Earlier this week, volunteers began gathering in New York's Central Park to set up a field hospital as an overflow for Mount Sinai hospital. As reported by Gothamist, “The Central Park field hospital will consist of 68 beds specially equipped with respiratory care, powered by generators. The first patients are expected to come from Mount Sinai Brooklyn and Mount Sinai Queens, according to a press release on Samaritan's Purse's website.” The field hospital is a necessary addition to the beleaguered hospital and medical infrastructure of New York City.
The president of Samaritan's Purse, who has organized the endeavor, is Franklin Graham, son of famed Evangelical leader Billy Graham. He said “We are deploying our Emergency Field Hospital to New York to help carry this burden. This is what Samaritan’s Purse does—we respond in the middle of crises to help people in Jesus’ Name. Please pray for our teams and for everyone around the world affected by the virus.”
Major Bill de Blasio praised the effort this past weekend. De Blasio has been pleading with the country to send help from every corner, and a field hospital is precisely the kind of thing he must have been hoping for.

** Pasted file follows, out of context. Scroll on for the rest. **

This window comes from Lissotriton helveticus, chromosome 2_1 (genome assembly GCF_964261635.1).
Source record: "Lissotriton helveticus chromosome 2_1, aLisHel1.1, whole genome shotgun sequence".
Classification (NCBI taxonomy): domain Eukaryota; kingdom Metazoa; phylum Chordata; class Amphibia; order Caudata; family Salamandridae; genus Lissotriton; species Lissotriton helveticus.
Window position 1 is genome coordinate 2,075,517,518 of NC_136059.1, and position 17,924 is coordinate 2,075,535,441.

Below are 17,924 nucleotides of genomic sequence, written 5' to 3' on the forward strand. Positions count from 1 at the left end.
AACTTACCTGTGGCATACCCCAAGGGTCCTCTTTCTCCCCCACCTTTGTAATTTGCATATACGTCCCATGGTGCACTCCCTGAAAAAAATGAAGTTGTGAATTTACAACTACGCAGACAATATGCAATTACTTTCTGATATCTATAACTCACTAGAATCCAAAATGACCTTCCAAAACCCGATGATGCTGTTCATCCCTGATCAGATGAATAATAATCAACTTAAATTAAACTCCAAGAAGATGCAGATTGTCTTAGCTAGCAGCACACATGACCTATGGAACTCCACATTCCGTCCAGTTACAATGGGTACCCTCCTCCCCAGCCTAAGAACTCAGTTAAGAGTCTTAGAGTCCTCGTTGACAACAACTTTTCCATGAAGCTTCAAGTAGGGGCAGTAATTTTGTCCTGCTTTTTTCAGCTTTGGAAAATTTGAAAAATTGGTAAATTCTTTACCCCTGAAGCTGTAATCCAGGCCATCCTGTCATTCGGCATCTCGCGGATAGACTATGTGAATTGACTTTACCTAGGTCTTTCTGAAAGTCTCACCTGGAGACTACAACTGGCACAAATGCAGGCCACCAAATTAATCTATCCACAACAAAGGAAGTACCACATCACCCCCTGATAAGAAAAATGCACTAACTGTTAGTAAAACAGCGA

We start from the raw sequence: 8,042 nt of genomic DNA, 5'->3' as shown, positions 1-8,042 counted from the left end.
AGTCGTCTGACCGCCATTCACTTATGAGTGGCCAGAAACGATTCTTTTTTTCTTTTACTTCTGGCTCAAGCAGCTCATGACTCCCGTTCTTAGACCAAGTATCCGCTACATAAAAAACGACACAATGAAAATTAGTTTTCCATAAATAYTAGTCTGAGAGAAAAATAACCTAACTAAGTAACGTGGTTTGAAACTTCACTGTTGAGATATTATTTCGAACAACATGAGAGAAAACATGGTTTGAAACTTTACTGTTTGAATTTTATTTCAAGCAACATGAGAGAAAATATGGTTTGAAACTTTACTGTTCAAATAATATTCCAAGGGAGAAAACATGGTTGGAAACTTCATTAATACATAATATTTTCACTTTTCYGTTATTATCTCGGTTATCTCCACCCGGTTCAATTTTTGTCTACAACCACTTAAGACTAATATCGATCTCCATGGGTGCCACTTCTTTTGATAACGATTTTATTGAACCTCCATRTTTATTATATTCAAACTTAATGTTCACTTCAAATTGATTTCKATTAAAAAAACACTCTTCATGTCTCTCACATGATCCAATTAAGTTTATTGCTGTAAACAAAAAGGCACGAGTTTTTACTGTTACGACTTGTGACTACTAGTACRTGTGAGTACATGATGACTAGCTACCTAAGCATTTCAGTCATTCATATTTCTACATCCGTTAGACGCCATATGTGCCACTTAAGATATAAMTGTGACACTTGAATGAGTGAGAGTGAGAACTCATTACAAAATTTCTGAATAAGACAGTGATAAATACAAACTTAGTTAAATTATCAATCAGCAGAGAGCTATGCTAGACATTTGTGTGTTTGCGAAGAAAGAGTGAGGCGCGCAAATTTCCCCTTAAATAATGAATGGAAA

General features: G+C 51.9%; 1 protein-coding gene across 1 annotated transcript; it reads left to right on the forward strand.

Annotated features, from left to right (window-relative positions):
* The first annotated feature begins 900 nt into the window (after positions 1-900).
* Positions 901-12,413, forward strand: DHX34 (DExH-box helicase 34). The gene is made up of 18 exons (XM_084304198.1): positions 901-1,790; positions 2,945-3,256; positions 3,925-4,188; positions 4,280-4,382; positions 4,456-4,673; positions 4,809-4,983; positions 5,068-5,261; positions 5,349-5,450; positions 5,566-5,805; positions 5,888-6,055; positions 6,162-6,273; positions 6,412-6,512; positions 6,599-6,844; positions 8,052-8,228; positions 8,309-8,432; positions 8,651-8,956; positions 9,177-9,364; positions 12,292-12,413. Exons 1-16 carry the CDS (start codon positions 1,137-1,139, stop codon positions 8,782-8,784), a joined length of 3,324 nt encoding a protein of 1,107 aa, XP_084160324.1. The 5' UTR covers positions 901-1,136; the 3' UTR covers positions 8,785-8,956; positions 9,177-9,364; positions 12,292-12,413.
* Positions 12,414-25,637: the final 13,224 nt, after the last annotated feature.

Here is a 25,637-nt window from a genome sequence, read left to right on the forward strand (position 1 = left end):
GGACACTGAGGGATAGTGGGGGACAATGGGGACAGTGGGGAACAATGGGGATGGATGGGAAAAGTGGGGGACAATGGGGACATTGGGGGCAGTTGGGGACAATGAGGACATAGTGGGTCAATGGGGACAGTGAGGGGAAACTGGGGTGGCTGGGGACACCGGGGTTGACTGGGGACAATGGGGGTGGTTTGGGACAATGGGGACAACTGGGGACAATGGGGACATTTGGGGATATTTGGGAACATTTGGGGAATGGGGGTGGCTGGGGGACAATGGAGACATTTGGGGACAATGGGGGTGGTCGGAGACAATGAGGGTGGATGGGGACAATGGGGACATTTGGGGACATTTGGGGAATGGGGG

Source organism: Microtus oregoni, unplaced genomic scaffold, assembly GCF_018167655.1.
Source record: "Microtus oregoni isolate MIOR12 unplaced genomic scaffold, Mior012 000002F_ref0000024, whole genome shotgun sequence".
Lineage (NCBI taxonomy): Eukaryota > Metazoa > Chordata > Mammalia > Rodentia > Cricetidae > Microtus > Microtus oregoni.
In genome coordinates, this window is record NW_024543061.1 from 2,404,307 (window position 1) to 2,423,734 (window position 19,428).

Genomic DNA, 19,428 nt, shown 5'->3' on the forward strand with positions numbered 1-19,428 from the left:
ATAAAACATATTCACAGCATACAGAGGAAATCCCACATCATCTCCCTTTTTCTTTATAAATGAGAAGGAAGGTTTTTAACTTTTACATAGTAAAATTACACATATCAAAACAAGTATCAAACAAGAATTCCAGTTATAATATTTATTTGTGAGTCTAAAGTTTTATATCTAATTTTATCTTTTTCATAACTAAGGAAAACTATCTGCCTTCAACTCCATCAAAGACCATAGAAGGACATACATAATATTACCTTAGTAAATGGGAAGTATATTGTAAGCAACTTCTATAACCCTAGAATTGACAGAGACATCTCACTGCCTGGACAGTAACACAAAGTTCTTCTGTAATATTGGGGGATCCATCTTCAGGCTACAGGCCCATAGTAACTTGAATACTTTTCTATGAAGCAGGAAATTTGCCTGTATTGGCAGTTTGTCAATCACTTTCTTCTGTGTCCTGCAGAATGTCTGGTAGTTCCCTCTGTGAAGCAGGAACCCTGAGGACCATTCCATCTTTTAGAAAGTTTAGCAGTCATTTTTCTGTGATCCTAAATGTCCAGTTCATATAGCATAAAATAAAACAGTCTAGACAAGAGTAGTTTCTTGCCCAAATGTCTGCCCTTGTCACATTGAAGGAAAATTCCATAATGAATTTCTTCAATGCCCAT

However, the Mayor of New York has since changed his position after LGBT activists complained about Samaritan's Purse. Their concern is with the pledge that medical personnel are required to take prior to joining the ranks of Samaritan's Purse.
As reported in Pink News, that Statement of Faith includes “We believe God’s plan for human sexuality is to be expressed only within the context of marriage, that God created man and woman as unique biological persons made to complete each other. God instituted monogamous marriage between male and female as the foundation of the family and the basic structure of human society. For this reason, we believe that marriage is exclusively the union of one genetic male and one genetic female.”
In response to LGBT concerns, the major said that he is “keeping an eye” on the organization saying, "We're going to send people over from the Mayor's Office to monitor," de Blasio said. "I am very concerned that this is done right. But if it is done right, we need all the help we can get."
New York City has suffered 678 deaths, 160 in the past few days and has over 32,000 confirmed cases of COVID-19. An emergency doctor at Mount Sinai agreed they are in desperate need for help, but complained, "Anytime there’s a disaster, there’s going to be people taking advantage," said the doctor, who asked for anonymity because he wasn't authorized to speak on the record. "We should not be politicizing health care in times of need, which is what this organization is all about."
NYC Council Speaker Corey Johnson tweeted, “This is very disturbing. We need reassurances from the city and from Mt. Sinai that Samaritan’s Purse and its volunteers will be monitored, and that the LGBTQ community will not be discriminated against in any way. This is a crisis, but our values remain.”